GENTECH archive


US SABOTAGES biosafety protocol (with help from a few friends)

                        By Jeremy Lennard in Bogota
 Guardian (London)                        Tuesday February 23, 1999

A treaty among 170 countries to ensure safe trade in genetically modified
organisms has been sabotaged by the United States, which believes its
business interests are threatened.

The US has refused to allow commodities like soya bean and corn, which
account for 90 per cent of the world trade in GMOs, to be included in the
negotiations. If they were included they would need to be clearly labelled
when being traded between countries, something the Americans are anxious
to avoid because it could lead to their products being boycotted.

The US action came only 24 hours before a deadline for the biosafety
negotiations in Cartagena to be completed. The US refused to bow to
pressure from the vast majority of the 170 countries present, who called
for a cautious approach to the international trade.

It is likely that a protocol will still be signed, but after working
groups failed last week to produce a consensus on a paper for the final
debates, the treaty is likely to favour free trade concerns over
environmental prudence, and play into the hands of biotech companies such
as the US giants Monsanto and Dow.

'The US is willing to threaten biodiversity in the name of short-term
profits. It wants a biotrade, not a biosafety, protocol,' said
Greenpeace's political adviser, Louise Gale. 'Over the past two years the
US has flooded the world market with unregulated and unlabelled
gentically-engineered [GE] grain. It is clear it wants to continue this
practice and will sabotage any efforts to set international rules for GE

Although the US has no formal delegation in Cartagena, it sent a powerful
lobby group of biotech company representatives. They have worked with a
handful of other countries to ride roughshod over the concerns of the
European Union and the developing world, which fears it will become a
unwitting testing ground for biotechnology.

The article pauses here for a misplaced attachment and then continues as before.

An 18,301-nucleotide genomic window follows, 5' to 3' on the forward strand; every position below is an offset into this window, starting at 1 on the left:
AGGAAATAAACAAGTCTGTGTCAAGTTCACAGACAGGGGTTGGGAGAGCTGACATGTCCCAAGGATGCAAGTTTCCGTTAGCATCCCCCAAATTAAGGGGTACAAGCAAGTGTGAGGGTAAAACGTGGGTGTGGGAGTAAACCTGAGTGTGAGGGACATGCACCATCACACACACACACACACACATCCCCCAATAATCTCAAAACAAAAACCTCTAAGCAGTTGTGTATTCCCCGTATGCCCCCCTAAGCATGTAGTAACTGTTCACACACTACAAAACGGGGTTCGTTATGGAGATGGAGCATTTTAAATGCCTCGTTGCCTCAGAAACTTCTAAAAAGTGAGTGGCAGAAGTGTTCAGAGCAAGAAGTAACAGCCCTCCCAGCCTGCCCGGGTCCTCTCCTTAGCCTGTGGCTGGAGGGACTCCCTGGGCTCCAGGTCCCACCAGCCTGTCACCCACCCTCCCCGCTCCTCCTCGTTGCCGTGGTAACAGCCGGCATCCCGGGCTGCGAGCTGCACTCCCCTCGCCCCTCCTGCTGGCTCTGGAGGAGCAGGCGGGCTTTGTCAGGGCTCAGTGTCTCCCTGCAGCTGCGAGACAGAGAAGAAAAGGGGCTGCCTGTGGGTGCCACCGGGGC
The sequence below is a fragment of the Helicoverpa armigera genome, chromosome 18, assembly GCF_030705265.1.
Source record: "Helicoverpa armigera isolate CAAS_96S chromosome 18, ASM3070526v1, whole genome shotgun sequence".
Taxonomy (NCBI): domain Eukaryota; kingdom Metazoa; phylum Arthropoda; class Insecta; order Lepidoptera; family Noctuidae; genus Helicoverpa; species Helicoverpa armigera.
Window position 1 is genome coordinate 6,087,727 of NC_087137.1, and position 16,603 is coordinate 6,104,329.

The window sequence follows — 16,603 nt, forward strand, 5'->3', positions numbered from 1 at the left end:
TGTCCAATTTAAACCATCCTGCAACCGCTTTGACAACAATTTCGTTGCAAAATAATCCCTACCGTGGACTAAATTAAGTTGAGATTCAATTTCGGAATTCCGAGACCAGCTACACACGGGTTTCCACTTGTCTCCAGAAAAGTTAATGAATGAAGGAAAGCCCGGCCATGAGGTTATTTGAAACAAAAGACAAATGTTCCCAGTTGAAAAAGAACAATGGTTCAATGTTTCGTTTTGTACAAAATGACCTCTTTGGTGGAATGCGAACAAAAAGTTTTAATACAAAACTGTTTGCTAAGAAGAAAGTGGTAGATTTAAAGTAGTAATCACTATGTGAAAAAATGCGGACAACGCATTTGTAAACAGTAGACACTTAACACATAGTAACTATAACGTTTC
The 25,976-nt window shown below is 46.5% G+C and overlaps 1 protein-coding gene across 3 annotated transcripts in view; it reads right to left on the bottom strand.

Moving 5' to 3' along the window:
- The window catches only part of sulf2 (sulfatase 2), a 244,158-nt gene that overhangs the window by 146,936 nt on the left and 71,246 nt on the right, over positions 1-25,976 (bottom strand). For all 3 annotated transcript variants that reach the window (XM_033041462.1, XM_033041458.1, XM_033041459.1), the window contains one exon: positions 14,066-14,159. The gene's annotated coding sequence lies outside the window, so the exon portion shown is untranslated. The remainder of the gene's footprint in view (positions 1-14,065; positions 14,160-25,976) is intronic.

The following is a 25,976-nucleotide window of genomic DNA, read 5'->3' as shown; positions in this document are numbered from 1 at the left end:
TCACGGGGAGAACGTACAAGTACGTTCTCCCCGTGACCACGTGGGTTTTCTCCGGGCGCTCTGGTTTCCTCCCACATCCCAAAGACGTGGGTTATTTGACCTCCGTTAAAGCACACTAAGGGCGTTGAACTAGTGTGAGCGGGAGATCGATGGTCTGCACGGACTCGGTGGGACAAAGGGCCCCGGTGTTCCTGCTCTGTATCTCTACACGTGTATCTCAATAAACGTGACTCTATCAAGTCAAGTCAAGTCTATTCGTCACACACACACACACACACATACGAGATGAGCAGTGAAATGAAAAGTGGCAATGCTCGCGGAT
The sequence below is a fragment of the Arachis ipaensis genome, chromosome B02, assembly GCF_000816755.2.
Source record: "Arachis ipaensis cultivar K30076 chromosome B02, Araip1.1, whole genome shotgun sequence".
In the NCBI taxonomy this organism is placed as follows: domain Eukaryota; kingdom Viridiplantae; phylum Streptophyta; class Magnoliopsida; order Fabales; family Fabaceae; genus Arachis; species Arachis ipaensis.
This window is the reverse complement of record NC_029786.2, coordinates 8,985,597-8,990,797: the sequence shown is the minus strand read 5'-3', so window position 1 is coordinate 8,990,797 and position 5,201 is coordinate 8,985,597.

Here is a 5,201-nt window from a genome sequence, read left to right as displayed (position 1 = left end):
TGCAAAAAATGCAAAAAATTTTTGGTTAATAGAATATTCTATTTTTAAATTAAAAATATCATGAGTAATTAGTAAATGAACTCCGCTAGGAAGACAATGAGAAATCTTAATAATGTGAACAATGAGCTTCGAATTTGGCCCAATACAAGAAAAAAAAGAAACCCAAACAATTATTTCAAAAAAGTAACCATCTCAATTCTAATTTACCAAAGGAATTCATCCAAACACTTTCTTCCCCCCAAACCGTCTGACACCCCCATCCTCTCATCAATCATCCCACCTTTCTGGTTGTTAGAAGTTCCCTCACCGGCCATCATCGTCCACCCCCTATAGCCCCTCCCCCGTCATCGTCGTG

Last week the British delegation broke ranks with its EU colleagues when
it helped to write a set of proposals strongly in favour of the US
position, and which will form the watered-down basis of any treaty signed

The proposals essentially reduce any potential agreement to govern the
trade in genetically engineered seed, and offer few or no restrictions on
the trade in genetically engineered grain to be used in food, and other
commodities containing GMOs. If adopted, the paper will also sideline
liability concerns for another four years while freeing up trade.

Unless the majority of the countries can force their agenda at the
eleventh-hour, the right of countries to say no to the import of
genetically modified organisms will not be subject to global agreement,
except for seeds. Instead it will be reduced to a decision by individual
states, which can be contested before the World Trade Organisation.

At the same time, the rights of individual countries to insist that
genetically engineered grain, for example, be segregated from conventional
grain, and that commodities containing genetically modified organisms be
labelled, has been fudged.

The implications of a weak protocol for importer countries and the vast
majority of the developing world were demonstrated at the weekend with the
arrival of a US grain-carrier at the nearby Caribbean port of Santa Marta.
Its cargo would be unaffected by the current proposed wording of the